Under Component 2 of the programme, assistance will be provided to the countries in the preparation and implementation of the local adaptation measures, monitoring of project goals and impacts, and the systematization and dissemination of project experiences. The Centre’s Resource Senior Economist and Head, Programme Development and Management Unit, Dr. Mark Bynoe, who along with Senior Programme Development Specialist Keith Nichols led the Centre’s engagement with KfW, notes that the “measures to be pursued under this component will include the harmonization of monitoring methods and the implementation of a monitoring system for the project that will complement the overall monitoring, evaluation and reporting system being developed for the IP”.
Dr. Bynoe notes that “these four participating countries were selected because the programme seeks to establish synergies with the Caribbean’s Pilot Programme for Climate Resilience (PPCR). However, mainly because of the limited financing not all the participating Caribbean PPCR countries will be involved in EBACC. The KfW and CCCCC were advised by the consultants conducting the diagnostic studies for this programme, that the greatest net returns on investments are likely to be gained through investing in the countries selected.” Dr. Bynoe adds that the programme’s focus complements priority areas within the Implementation Plan of the Regional Framework for Achieving Development Resilient to Climate Change that was approved by CARICOM Heads of Government in Match 2012 in Suriname.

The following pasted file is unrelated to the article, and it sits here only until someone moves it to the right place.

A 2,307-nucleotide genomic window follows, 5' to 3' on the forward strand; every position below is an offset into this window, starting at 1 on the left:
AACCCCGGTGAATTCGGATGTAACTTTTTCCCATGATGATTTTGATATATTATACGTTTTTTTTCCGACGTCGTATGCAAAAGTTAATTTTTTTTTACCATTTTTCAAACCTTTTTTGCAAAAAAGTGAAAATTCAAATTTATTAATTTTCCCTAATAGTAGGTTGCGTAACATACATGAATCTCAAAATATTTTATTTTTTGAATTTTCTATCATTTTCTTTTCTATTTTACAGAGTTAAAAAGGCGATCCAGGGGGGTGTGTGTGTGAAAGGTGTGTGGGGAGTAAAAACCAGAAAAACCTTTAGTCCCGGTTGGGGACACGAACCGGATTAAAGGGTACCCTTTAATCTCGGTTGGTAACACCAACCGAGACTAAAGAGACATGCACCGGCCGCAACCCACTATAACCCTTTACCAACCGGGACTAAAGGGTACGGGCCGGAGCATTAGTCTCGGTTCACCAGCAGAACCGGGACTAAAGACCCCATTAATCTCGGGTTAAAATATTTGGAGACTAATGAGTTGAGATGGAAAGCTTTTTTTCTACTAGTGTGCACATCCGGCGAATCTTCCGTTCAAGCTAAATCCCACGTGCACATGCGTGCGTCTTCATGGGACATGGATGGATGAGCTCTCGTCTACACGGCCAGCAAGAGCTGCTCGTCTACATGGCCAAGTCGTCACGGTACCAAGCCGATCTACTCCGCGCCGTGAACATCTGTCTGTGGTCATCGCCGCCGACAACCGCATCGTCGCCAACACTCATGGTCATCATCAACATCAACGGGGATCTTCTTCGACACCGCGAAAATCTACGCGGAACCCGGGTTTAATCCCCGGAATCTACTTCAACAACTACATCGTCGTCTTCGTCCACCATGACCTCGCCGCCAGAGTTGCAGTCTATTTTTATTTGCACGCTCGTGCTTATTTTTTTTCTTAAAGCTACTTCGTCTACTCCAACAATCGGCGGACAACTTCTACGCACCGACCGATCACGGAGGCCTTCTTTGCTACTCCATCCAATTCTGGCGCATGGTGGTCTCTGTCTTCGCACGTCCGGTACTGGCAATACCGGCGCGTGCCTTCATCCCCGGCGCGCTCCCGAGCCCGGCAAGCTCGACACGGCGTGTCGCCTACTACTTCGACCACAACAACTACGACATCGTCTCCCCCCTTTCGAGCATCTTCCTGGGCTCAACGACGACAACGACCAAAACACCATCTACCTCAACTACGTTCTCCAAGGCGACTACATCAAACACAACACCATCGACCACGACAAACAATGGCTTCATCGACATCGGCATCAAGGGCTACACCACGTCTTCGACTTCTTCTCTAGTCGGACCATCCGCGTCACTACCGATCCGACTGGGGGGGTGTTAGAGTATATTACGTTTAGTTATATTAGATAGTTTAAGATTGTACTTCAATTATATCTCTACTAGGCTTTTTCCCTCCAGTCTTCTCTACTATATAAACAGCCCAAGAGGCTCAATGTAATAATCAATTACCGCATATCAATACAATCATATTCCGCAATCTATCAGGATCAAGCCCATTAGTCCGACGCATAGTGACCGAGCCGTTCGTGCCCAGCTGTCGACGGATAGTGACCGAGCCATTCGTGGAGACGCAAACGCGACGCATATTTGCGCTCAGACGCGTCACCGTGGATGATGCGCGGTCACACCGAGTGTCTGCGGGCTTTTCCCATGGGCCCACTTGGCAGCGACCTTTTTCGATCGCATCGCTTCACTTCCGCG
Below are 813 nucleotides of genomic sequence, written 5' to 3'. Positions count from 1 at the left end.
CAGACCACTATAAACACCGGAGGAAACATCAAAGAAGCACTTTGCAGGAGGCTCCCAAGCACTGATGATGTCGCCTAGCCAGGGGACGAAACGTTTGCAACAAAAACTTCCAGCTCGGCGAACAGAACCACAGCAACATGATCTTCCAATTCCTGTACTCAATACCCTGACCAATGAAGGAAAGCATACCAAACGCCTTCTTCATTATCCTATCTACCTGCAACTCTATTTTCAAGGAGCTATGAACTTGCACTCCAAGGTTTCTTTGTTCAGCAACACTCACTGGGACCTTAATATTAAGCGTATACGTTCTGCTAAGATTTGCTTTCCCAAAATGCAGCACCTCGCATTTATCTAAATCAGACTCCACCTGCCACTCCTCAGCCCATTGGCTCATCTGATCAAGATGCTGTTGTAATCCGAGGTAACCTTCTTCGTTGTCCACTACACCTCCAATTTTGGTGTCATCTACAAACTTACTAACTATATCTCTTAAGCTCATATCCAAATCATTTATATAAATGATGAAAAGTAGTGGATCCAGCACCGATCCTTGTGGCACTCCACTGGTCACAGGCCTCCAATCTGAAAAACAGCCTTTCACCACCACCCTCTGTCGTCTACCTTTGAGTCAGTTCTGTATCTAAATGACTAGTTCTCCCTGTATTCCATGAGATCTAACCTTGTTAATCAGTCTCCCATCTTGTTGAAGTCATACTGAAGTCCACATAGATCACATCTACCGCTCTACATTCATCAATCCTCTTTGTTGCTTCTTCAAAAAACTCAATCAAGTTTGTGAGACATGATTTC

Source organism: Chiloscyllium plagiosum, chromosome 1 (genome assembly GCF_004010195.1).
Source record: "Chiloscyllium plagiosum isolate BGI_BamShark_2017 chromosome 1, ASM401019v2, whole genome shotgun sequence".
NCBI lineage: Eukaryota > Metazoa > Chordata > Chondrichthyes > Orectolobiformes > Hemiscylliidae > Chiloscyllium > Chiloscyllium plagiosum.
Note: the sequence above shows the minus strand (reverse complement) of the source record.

Specifically, it will address Strategic Elements 2 and 4 in the IP that seeks to “promote the implementation of specific adaptation measures to address key vulnerabilities in the region” and “encouraging action to reduce the vulnerability of natural and human systems in CARICOM countries to the impacts of a changing climate” respectively.